• Third, REITs must distribute at least 90% of their taxable income to shareholders as dividends each year in order to maintain their tax-advantaged status.

As mentioned earlier, several types of REITs can be classified based on the properties they own, operate, or finance. Some common categories include:

  • Shopping Center Retail REITs: focusing on shopping centers and malls
  • Office REITs: specializing in office buildings
  • Industrial REITs: investing in warehouses and distribution centers
  • Residential REITs: owning apartment complexes and multifamily housing

Types of REITs

Equity REITs

Equity REITs are the most common REIT type that primarily own and manage income-producing real estate properties.

They generate income mainly through collecting rents from tenants in their properties and then distributing that income as dividends to shareholders. Examples of properties owned by equity REITs include office buildings, retail centers, residential apartments, and hotels. By investing in equity REITs, investors gain exposure to real estate markets without the hassles of direct property ownership.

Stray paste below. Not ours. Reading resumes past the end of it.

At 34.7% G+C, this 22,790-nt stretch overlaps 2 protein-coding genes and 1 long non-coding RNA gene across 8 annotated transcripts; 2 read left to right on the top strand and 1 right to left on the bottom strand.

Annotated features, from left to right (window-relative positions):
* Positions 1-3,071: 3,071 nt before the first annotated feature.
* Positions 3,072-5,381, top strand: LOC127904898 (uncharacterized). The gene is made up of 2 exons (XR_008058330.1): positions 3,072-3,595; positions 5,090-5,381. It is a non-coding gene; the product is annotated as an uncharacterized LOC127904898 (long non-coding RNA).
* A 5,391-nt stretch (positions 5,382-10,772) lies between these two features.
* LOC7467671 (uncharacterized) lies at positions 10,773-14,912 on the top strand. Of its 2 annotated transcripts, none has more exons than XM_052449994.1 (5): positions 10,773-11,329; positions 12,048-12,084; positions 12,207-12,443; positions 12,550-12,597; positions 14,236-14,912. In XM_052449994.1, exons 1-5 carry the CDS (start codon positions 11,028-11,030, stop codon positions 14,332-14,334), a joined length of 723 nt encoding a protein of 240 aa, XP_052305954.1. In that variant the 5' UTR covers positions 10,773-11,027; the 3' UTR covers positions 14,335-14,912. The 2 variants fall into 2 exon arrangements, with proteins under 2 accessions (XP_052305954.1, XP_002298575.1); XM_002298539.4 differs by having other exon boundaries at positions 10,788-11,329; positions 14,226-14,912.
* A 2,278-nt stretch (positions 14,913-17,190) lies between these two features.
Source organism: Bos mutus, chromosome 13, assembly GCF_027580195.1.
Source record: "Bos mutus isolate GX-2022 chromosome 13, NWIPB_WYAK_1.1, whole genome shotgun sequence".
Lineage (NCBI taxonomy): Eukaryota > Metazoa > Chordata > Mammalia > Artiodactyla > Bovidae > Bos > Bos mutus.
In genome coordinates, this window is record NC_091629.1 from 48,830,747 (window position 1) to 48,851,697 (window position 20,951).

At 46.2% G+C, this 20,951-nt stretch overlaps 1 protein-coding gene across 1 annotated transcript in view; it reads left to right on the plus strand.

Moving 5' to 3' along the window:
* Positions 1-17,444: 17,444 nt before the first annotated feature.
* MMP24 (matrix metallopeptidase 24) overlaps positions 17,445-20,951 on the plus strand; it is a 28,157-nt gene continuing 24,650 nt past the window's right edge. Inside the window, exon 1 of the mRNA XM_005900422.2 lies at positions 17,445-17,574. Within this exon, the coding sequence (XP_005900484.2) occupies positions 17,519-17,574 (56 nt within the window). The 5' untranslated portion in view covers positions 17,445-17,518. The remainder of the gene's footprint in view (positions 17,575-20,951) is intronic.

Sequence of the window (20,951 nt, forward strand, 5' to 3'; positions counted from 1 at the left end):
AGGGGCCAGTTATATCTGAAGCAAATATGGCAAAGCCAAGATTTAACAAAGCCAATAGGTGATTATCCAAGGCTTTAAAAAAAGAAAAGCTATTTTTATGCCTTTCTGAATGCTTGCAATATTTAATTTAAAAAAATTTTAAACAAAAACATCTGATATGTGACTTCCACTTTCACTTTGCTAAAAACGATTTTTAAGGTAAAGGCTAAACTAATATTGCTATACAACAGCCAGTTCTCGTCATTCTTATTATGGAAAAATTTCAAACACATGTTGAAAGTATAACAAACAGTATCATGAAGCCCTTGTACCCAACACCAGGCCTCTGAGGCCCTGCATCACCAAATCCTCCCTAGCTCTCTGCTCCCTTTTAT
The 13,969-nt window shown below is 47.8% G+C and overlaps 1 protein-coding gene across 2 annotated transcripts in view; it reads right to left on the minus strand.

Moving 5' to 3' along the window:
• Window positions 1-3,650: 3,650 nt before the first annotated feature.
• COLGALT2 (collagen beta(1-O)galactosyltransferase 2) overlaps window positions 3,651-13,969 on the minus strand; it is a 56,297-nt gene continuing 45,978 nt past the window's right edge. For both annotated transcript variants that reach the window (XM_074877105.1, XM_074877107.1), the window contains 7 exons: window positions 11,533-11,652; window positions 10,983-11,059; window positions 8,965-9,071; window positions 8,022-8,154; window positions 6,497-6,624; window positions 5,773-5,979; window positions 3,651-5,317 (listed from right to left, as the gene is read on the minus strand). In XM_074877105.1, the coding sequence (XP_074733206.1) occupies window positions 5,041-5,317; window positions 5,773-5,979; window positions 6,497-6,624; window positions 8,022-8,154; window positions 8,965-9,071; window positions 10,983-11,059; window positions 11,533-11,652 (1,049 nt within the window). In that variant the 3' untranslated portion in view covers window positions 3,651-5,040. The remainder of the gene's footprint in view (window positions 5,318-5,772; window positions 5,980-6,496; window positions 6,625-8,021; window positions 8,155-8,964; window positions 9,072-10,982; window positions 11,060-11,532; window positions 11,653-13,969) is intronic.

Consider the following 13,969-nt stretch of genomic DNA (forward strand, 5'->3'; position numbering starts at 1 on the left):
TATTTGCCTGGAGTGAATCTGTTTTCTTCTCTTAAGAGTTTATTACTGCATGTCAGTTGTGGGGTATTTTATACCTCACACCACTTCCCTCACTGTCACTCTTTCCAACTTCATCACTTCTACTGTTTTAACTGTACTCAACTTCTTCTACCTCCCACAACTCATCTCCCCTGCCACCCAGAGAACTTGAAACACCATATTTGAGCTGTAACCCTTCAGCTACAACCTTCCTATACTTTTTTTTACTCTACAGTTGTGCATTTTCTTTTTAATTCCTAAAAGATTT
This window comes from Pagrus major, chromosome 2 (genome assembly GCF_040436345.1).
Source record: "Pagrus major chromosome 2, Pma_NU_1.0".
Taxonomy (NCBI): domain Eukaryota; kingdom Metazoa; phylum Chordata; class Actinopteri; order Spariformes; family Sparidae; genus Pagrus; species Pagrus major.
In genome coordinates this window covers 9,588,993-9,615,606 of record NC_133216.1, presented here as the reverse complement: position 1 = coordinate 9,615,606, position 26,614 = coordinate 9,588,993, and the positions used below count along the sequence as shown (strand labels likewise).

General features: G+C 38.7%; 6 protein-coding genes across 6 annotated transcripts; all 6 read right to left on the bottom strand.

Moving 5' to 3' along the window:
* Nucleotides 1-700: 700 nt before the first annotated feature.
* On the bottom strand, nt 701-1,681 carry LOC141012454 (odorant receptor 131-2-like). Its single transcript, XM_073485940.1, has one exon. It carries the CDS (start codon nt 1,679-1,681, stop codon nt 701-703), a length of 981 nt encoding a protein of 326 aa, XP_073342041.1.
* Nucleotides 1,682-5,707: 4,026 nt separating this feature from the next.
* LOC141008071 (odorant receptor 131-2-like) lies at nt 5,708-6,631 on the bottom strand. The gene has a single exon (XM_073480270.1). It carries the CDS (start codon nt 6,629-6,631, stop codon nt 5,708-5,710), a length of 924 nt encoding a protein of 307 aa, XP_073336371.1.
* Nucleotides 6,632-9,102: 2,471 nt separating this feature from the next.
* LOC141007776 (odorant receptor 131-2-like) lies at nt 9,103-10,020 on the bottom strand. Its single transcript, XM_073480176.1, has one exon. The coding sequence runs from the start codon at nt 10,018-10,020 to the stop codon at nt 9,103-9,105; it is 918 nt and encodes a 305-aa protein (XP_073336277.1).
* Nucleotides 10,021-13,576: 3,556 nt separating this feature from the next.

Mortgage REITs

Mortgage REITs, also known as mREITs, invest in mortgage-backed securities or directly provide financing to real estate owners.

Instead of earning rental income from properties, they generate revenue from the interest on the mortgages they hold. Mortgage REITs can be further divided into two subclasses:

    • Commercial Mortgage REITs: These REITs finance commercial properties, such as office buildings, malls, and hotels.
    • Residential Mortgage REITs: These REITs finance residential properties, like single-family homes and apartment complexes.

Investors opt for mortgage REITs generally seek high-dividend yields primarily derived from interest income.

Hybrid REITs

Hybrid REITs combine aspects of both equity and mortgage REITs, as they invest in both income-producing properties and mortgage-backed securities or loans.

By diversifying their investment strategies, hybrid REITs offer potential benefits from higher rental income and interest income streams while spreading the risks associated with the fluctuating real estate market and interest rate changes.

Publicly Traded REITs

Publicly traded REITs are listed on stock exchanges, like the New York Stock Exchange or NASDAQ, enabling investors to buy and sell shares in the same manner as stocks.